Lie Fallow.

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by Anne Marie Wirth Cauchon


artwork by CORINNE SILVA

Early winter. I’m alone on the side of the highway, before the first snow. The dry prairie grasses susurrate in the ditch and at the edges of the raw, November fields. The vast expanse of endless sky engulfs me, when suddenly a flock of snowgeese at the distant horizon lifts, fluttering above the care-worn furrows of simple, brown earth. There will be corn here, or soy, in spring. But for now, there are only the dry ground, the highway, and me, drenched in my hidden grief. After years of chaos, after years of perseverance, balance, compromise, screens, after years at the grindstone, this enormous silence comes as a terrifying relief. 

The forced pause of sorrow can be a kind of fallow. 

But that’s not what we wanted to tell you. What we wanted to tell you is something like: if what lies fallow is that which could be, but intentionally isn’t, then to lie fallow is what we need today. After all, there is always more: more labor, more growth and accumulation, more expansion, more extraction. And yet. It’s this more that’s killing us.

So, let me return to the supposed fundamentals, The New Oxford English Dictionary :


adj. (of farmland) plowed and harrowed but left unsown for a period in order to restore its fertility as part of a crop rotation or to avoid surplus production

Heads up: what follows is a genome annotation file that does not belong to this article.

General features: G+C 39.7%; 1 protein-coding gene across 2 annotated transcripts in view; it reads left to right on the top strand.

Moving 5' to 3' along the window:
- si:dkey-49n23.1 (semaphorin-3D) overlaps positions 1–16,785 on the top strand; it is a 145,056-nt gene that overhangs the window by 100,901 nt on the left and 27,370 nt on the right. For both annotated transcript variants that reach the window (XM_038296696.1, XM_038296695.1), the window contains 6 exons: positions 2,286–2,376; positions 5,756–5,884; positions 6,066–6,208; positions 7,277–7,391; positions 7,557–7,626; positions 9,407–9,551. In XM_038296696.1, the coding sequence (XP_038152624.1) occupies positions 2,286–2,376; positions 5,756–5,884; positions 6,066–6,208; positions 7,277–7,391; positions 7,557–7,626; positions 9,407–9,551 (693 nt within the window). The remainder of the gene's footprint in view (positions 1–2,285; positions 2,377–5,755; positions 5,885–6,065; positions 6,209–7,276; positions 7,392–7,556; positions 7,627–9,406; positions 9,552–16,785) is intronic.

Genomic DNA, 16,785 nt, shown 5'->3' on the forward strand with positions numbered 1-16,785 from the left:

n. a piece of fallow or uncultivated land

v. [trans] (land) fallow

What we wanted to tell you is that, in this moment of virulent overproduction, perhaps within this concept fallow there lingers a chance to experience a central longing in individual and collective life today: the need to stop and rest. 

It’s in this hope—the hope for pause—that Issue 003 took root. And in fact, since the beginning, we’ve longed to protect this delicate, endangered need we know and feel within: the need not to do and achieve, not to produce, drive, direct, present, shovel, cut, level, assess, buy or sell. So that’s what we invited the writers, scholars, and artists whose work we’ve gathered here to help us do: to expand our understanding of this need for rest, and to speak and gesture toward, and about, and away from, the concept of fallow.

In preparing this issue, we also discovered that the definition of fallow implicitly hints at the deep roots of the directive to produce and achieve, a directive that has become so overdeveloped in late modernity. Fallow land has been “plowed and harrowed” if not sown: the goal is to “restore fertility,” and thereby, to extract the highest possible crop yields to support an ever-expanding global population. This definition of fallow suggests how insidiously dissolved into psychic life and language are those drives that apparently stand in opposition to the idea of fallowness itself: the drive to produce, consume, exchange, and the drive to extract all possible resources and value from land, from peoples (their minds and bodies) from livestock, waterways, wildthings. In the global reality that has dominated since the industrial revolution, even rest becomes justified by the productivity it will later enhance. And yet. There may also still linger within the concept fallow potentials for ‘true’ rest. Lying fallow may offer not simply a pit-stop on the road to enhanced productivity, but also a more comprehensive, moderated model by which to live.